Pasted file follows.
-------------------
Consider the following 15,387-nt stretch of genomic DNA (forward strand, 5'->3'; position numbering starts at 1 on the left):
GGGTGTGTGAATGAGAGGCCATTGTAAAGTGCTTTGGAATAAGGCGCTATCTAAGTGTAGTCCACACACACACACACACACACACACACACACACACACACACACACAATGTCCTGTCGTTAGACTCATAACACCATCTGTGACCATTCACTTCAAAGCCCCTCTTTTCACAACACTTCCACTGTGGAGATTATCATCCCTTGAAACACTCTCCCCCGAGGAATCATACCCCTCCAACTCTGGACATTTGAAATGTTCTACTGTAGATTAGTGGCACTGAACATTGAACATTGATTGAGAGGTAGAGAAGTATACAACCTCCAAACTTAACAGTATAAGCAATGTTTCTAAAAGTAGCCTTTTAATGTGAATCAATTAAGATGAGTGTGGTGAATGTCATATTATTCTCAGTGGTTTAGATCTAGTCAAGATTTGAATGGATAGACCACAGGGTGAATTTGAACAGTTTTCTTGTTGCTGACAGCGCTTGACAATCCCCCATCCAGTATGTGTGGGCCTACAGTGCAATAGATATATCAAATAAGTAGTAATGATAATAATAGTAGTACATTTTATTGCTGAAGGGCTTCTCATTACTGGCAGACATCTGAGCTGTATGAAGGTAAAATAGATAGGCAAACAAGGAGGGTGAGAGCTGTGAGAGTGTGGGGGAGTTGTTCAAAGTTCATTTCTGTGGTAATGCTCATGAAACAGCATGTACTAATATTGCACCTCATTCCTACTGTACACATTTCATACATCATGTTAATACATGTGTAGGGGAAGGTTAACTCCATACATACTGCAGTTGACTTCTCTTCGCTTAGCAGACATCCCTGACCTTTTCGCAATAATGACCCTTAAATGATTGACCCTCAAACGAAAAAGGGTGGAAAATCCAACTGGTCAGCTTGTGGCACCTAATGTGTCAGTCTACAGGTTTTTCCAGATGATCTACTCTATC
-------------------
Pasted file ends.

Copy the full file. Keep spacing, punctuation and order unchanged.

Consider the following 15,387-nt stretch of genomic DNA (forward strand, 5'->3'; position numbering starts at 1 on the left):
GGGTGTGTGAATGAGAGGCCATTGTAAAGTGCTTTGGAATAAGGCGCTATCTAAGTGTAGTCCACACACACACACACACACACACACACACACACACACACACACACAATGTCCTGTCGTTAGACTCATAACACCATCTGTGACCATTCACTTCAAAGCCCCTCTTTTCACAACACTTCCACTGTGGAGATTATCATCCCTTGAAACACTCTCCCCCGAGGAATCATACCCCTCCAACTCTGGACATTTGAAATGTTCTACTGTAGATTAGTGGCACTGAACATTGAACATTGATTGAGAGGTAGAGAAGTATACAACCTCCAAACTTAACAGTATAAGCAATGTTTCTAAAAGTAGCCTTTTAATGTGAATCAATTAAGATGAGTGTGGTGAATGTCATATTATTCTCAGTGGTTTAGATCTAGTCAAGATTTGAATGGATAGACCACAGGGTGAATTTGAACAGTTTTCTTGTTGCTGACAGCGCTTGACAATCCCCCATCCAGTATGTGTGGGCCTACAGTGCAATAGATATATCAAATAAGTAGTAATGATAATAATAGTAGTACATTTTATTGCTGAAGGGCTTCTCATTACTGGCAGACATCTGAGCTGTATGAAGGTAAAATAGATAGGCAAACAAGGAGGGTGAGAGCTGTGAGAGTGTGGGGGAGTTGTTCAAAGTTCATTTCTGTGGTAATGCTCATGAAACAGCATGTACTAATATTGCACCTCATTCCTACTGTACACATTTCATACATCATGTTAATACATGTGTAGGGGAAGGTTAACTCCATACATACTGCAGTTGACTTCTCTTCGCTTAGCAGACATCCCTGACCTTTTCGCAATAATGACCCTTAAATGATTGACCCTCAAACGAAAAAGGGTGGAAAATCCAACTGGTCAGCTTGTGGCACCTAATGTGTCAGTCTACAGGTTTTTCCAGATGATCTACTCTATC